Presentation on theme: "The Respiratory System Chapter 13. Organs of the Respiratory System Nose Pharynx Larynx Trachea Bronchi & their smaller branches Lungs – Alveoli: air."— Presentation transcript:
The Respiratory System Chapter 13
Organs of the Respiratory System Nose Pharynx Larynx Trachea Bronchi & their smaller branches Lungs – Alveoli: air sacs where the ONLY gas exchange of the respiratory system to the blood takes place. All other structures are only conducting passageways which allow air to reach the lungs!
Functions of the Respiratory System Purify Humidify Warms air coming into the lungs These functions allow air coming into the lungs to have fewer irritants and to function properly.
The NOSE The only external visible part of the respiratory system During breathing air enters the nose by passing through the external nares/nostrils The interior of the nose consists of a nasal cavity divided by a nasal septum Olfactory receptors: located in the mucosa in the slitlike superior part of the nasal cavity, just below the ethmoid bone
The NOSE Respiratory Mucosa: composes the rest of the mucous lining of the nasal cavity, rests on a network of thin-walled veins that warm air as it flows past The other mucosa glands moisten air and trap incoming bacteria and other foreign debris Ciliated cells: in the nasal mucosa they create a current that moves contaminated mucus posteriorly towards the pharynx where it is swallowed and digested by stomach juices.
The NOSE Conchae: consists of 3 mucosa covered projections/lobes on the lateral walls of the nasal cavity. Their function is to increase the surface area of the mucosa exposed to air. They also create movement of air in the nasal cavity and trap and prevent particles to be deflected from the mucus lined surfaces and prevent them from reaching the lungs.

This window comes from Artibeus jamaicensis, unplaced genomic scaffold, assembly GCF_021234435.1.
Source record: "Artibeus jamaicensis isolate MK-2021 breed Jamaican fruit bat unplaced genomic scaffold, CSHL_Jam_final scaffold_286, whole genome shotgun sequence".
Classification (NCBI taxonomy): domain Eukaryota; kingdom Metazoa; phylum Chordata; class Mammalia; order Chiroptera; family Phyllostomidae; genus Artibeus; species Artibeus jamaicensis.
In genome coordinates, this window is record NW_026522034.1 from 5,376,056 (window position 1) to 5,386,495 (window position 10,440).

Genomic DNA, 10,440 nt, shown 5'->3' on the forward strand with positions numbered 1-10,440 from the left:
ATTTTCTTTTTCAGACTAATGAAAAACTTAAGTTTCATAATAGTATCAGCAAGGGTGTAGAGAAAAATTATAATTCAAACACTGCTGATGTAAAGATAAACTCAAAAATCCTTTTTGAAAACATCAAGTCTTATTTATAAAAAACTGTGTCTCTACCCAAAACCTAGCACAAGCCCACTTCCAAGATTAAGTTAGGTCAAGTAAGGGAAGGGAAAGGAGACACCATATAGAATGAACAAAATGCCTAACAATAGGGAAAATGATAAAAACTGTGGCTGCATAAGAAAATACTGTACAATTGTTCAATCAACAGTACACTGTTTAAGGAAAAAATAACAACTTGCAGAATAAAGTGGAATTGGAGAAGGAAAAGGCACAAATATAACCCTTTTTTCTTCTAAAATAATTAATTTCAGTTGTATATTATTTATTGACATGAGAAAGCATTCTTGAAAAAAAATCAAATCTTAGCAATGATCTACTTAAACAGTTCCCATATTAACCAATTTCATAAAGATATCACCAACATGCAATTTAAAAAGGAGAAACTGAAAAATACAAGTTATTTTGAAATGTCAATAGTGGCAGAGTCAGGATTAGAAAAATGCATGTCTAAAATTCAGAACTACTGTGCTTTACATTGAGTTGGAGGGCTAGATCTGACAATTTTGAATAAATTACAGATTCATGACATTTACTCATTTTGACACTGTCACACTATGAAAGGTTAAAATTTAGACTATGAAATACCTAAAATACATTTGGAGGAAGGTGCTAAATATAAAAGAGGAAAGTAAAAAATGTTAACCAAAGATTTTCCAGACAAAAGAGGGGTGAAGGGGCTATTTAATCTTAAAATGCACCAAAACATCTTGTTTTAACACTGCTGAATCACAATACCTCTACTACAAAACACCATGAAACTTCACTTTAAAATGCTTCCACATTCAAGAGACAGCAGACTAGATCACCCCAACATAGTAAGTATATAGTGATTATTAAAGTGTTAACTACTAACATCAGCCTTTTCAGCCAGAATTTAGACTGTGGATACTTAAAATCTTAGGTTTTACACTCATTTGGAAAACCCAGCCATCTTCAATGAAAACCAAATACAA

The NOSE Palate: separates the nasal cavity from the oral cavity below it. – Hard Palate: anterior portion of the palate which is supported by bone – Soft Palate: posterior portion of the palate which is completely unsupported. – Cleft palate: Genetic defect where the bones forming the palate fail to form completely and fuse medially. It results in breathing difficulty and problems with oral cavity functions such as chewing and speaking.
The NOSE Paranasal sinuses: located in the frontal, sphenoid, ethmoid and maxillary bones. These sinuses lighten the skull and act as resonance chambers for speech. They also produce mucus that drains into the nasal cavities. Blowing the nose creates a suctioning affect which clears the sinuses. Nasolacrimal ducts: drain tears from the eyes and also empty into the nasal cavity.
Infections of the Nasal Cavity Rhinitis: – Inflammation of the nasal mucus. – Excessive mucus produced will result in nasal congestion and postnasal drip. – Because the nasal mucus is continuous through the respiratory tract infection can spread Sinusitis: – Inflamed sinuses – Very difficult to treat and causes changes in the voice – When the sinuses are completely blocked with mucus or infectious matter the air is absorbed and a sinus headache occurs.
The THROAT Pharynx: muscular passageway about 5 inches long and is most commonly called the throat. It serves as a passageway for air and food. Nasopharynx: the superior portion of pharynx, first place for air to enter from the nasal cavity before it descends down the … Oropharynx: anterior portion. Food also passes down this portion along with the air.
The THROAT Layngopharynx: area where food and air travel. Food is directed posteriorly to enter the esophagus and air will travel down the.. Larynx: inferior portion of Pharynx Auditory tube: drains the middle ear and opens up into the nasopharynx. Since the two are connected an ear infection maybe turn into a sore throat or vice versa
The THROAT Tonsils: clusters of lymphatic tissue found in the pharynx. – Pharyngeal tonsils: most commonly called adenoids are located high in the nasopharynx. When they become inflamed it causes the person to breathe only through the mouth – Palatine tonsils: are in the oropharynx at the end of the soft palate – Lingual tonsils: are found at the base of the tongue